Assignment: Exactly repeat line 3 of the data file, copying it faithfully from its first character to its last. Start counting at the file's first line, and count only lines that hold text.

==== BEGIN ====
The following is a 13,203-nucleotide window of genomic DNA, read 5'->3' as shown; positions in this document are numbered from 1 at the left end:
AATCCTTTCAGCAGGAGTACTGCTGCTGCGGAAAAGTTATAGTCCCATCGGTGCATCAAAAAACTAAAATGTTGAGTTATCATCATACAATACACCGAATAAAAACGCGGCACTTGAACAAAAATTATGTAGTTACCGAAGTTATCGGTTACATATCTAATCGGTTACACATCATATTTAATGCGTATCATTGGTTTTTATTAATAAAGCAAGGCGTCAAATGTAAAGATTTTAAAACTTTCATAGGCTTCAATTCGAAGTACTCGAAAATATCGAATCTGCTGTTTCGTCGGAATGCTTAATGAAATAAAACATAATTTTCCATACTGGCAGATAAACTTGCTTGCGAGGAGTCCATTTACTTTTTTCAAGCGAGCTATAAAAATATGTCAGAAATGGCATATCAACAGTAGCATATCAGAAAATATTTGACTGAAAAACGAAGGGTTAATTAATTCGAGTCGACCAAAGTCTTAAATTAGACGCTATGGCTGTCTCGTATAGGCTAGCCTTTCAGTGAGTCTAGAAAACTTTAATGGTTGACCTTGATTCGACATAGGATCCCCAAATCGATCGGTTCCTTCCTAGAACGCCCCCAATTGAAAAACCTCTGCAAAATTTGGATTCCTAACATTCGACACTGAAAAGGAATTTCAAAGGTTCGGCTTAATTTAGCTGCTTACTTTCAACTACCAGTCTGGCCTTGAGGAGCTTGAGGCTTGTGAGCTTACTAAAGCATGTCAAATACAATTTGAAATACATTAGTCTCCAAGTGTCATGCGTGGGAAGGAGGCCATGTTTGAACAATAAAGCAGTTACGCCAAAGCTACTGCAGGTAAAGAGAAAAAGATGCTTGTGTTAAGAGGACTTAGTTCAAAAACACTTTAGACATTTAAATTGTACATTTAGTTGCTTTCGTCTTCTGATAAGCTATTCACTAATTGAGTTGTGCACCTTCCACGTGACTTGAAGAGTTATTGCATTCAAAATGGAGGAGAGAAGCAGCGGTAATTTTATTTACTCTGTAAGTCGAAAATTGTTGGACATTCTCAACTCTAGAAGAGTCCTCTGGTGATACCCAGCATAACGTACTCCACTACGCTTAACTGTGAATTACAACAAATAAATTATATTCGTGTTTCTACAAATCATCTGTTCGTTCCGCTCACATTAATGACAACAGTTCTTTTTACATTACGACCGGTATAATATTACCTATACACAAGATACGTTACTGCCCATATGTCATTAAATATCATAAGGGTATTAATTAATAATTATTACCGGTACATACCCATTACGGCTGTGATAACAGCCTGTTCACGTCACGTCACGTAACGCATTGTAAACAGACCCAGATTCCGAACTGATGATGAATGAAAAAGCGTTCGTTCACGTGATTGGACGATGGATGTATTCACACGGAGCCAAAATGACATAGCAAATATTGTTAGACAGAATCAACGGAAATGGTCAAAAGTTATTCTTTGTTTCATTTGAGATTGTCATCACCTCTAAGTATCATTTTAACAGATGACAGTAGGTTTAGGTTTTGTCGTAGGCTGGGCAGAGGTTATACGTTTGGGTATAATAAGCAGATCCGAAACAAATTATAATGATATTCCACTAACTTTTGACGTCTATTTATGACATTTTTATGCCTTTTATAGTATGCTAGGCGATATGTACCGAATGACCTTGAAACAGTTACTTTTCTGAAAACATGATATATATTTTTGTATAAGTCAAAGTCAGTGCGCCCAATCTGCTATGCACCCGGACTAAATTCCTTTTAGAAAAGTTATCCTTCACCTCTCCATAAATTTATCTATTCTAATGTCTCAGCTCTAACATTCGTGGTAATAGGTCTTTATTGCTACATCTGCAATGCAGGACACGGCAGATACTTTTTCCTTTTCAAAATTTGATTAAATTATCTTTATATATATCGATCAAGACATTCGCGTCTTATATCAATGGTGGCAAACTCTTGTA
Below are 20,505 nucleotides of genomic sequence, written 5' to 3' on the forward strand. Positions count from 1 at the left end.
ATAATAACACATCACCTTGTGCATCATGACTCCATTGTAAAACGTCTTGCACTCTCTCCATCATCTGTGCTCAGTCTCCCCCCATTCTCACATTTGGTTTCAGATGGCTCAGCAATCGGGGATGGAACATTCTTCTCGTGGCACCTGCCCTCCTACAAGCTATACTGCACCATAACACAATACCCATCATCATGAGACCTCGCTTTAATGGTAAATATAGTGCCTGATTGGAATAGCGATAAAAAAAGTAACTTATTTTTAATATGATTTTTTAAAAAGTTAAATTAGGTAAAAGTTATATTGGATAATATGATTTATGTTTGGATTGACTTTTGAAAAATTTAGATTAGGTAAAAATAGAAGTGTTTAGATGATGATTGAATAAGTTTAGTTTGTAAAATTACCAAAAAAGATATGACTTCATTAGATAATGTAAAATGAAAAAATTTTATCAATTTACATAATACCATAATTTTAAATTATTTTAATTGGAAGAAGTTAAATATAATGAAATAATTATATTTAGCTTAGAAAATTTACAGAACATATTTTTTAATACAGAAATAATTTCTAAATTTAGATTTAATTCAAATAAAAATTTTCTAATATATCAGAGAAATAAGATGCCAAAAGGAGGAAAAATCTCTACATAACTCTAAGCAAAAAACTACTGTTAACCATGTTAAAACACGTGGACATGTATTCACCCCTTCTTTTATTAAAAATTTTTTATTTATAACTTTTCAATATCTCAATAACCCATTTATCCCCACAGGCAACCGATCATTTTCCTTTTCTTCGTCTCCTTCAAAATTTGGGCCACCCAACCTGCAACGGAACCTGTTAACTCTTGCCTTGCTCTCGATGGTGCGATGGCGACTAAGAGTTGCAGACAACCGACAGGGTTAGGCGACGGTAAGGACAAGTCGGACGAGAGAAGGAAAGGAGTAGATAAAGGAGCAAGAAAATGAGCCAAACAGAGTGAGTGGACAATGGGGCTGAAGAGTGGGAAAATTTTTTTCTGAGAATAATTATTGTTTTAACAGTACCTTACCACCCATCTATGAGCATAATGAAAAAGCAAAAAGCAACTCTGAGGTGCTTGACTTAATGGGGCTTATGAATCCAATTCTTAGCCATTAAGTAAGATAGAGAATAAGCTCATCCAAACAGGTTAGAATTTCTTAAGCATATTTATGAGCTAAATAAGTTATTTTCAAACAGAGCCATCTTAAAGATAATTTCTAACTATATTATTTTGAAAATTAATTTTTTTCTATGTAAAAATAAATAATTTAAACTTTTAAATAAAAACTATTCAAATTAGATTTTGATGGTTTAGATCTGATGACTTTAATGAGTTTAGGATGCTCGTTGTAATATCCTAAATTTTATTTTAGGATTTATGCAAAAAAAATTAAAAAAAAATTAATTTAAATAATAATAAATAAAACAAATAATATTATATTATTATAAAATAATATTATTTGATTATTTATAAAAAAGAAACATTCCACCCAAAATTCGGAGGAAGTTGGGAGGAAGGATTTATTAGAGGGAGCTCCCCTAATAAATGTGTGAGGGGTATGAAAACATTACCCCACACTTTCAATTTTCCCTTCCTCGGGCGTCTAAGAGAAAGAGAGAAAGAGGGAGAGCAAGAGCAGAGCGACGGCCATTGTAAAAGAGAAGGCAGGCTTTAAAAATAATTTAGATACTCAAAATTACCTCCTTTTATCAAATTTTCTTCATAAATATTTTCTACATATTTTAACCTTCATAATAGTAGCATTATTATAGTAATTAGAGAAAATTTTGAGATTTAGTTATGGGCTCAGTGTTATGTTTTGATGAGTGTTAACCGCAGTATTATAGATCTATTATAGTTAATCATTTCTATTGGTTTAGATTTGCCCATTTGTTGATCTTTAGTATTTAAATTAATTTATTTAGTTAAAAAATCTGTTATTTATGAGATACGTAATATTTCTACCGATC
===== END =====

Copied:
Below are 20,505 nucleotides of genomic sequence, written 5' to 3' on the forward strand. Positions count from 1 at the left end.